As a result of the long history and diverse population, the resulting mix is fascinating: fusion cuisines, diverse cultural showcase, “a new kind” of language or dialect, intercultural marriages, historical vestiges from the Batavian era, and many more. They are definitely some interesting aspects to inform our visitors, those we already know for many years but still fail to harness. We are busy coping with our own problems. Could there be a solution?
Enter the world of digital apps. The advent of mobile devices has shed a new light on city-based tourism. Digital apps run on mobile devices, and many of these are related to helping the travel community find their own ways in a city. It can simply be a self-running travel guide with audio narratives without internet connectivity, or a new kind of social travel app that lets you share what you find on the way with your friends and families through a 3G network.
However, many of these city-based and location-based apps are designed for commerce, which means they are often more into digital classifieds, directories or aggregates–helping you find the “nearest coffee chain” or “best clothing bargains”–based on an automated algorithm.
We have to carefully pick the ones that are tailored for tourism, and even more, ones that promote actual & authentic local experiences. A few names exist in this area that provides curated and researched reviews, which includes major publishers like Lonely Planet, Fodor’s, Moon or National Geographic; independent ones like Travelfish, Creative Tourist, GuidePal, Trover or Spotted by Locals; or city government sponsored projects.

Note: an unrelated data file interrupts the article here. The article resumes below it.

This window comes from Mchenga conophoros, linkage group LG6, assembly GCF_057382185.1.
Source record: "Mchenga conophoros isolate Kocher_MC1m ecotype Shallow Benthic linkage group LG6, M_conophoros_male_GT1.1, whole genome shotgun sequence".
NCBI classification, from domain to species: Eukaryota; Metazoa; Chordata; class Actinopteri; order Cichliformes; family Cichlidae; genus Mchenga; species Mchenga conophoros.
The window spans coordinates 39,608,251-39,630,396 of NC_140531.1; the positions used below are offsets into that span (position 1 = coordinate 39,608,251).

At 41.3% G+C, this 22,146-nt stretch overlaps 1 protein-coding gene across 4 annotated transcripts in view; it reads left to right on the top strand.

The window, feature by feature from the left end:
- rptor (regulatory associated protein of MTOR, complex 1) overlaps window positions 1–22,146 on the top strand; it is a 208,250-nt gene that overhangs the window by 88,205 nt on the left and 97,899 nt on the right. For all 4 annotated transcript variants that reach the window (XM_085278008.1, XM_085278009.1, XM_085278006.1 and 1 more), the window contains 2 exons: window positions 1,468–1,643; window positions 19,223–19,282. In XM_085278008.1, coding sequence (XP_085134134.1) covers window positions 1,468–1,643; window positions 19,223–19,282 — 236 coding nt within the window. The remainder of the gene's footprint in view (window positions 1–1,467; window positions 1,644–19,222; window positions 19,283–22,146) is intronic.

Unfortunate but apparent, many Indonesian-based apps and websites don’t provide enough time to curate and edit their own contents, and more often than not, leave these into the jungle of crowdsourcing. The key here is technology can help, but it needs human touch: selective curation. Too many of a time, we have seen apps or websites with crowd-sourced information with content quality that falls below standard and quickly becomes trash. It is important to strive for a simple-working mobile travel app or website with a content that is well-curated and professionally edited. The careful editorial process a printed book also needs to be applied to the content of digital apps.